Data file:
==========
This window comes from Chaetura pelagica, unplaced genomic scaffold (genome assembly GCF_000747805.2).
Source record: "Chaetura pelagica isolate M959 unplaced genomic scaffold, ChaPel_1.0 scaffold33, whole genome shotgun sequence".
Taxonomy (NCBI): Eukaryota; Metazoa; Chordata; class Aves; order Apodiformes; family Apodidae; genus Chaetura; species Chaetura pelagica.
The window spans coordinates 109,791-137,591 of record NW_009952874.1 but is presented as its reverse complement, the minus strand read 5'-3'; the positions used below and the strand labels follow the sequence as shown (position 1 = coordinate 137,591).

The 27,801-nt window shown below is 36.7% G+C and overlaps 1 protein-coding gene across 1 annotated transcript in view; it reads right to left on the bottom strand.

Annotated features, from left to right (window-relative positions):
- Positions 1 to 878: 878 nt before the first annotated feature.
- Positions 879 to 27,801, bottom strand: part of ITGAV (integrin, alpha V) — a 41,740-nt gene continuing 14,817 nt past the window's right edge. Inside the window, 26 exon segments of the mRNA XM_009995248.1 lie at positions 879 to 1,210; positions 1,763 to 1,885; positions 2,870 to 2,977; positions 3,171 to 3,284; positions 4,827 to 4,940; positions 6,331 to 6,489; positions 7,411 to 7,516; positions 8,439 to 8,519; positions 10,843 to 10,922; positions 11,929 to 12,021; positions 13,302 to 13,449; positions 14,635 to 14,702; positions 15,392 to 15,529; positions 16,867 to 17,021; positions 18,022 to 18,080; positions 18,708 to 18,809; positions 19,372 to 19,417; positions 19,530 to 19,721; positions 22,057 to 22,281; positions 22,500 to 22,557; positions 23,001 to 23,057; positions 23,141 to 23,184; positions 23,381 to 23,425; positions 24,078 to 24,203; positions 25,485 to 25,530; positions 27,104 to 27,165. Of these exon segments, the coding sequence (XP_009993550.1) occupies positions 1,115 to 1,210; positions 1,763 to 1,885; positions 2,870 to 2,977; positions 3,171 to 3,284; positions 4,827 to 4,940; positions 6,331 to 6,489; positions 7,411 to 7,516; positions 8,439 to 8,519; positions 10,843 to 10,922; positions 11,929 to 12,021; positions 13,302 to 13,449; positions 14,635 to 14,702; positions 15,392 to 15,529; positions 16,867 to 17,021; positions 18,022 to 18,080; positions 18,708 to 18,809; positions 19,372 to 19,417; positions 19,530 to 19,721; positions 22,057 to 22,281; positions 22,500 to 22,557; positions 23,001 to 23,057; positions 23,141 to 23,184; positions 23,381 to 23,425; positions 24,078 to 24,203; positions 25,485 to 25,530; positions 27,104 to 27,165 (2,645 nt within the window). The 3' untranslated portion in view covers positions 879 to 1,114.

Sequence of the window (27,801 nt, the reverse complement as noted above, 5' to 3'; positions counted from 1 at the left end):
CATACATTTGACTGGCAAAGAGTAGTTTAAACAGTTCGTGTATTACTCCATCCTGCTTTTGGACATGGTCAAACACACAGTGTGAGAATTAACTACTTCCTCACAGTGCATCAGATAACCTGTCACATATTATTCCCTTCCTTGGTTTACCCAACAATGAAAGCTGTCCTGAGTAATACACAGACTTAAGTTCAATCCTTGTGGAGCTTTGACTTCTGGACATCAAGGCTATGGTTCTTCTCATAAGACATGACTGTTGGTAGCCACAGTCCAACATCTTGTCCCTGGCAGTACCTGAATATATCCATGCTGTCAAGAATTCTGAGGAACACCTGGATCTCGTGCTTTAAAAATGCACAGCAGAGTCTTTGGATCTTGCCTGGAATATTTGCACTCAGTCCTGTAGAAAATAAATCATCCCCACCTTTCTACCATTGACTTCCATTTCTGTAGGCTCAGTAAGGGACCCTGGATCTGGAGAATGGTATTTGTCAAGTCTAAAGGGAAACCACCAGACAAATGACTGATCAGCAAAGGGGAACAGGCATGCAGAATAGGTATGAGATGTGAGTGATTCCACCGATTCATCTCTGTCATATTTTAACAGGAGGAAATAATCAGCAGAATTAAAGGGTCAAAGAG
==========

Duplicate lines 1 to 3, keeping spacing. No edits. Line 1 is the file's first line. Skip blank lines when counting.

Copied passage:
This window comes from Chaetura pelagica, unplaced genomic scaffold (genome assembly GCF_000747805.2).
Source record: "Chaetura pelagica isolate M959 unplaced genomic scaffold, ChaPel_1.0 scaffold33, whole genome shotgun sequence".
Taxonomy (NCBI): Eukaryota; Metazoa; Chordata; class Aves; order Apodiformes; family Apodidae; genus Chaetura; species Chaetura pelagica.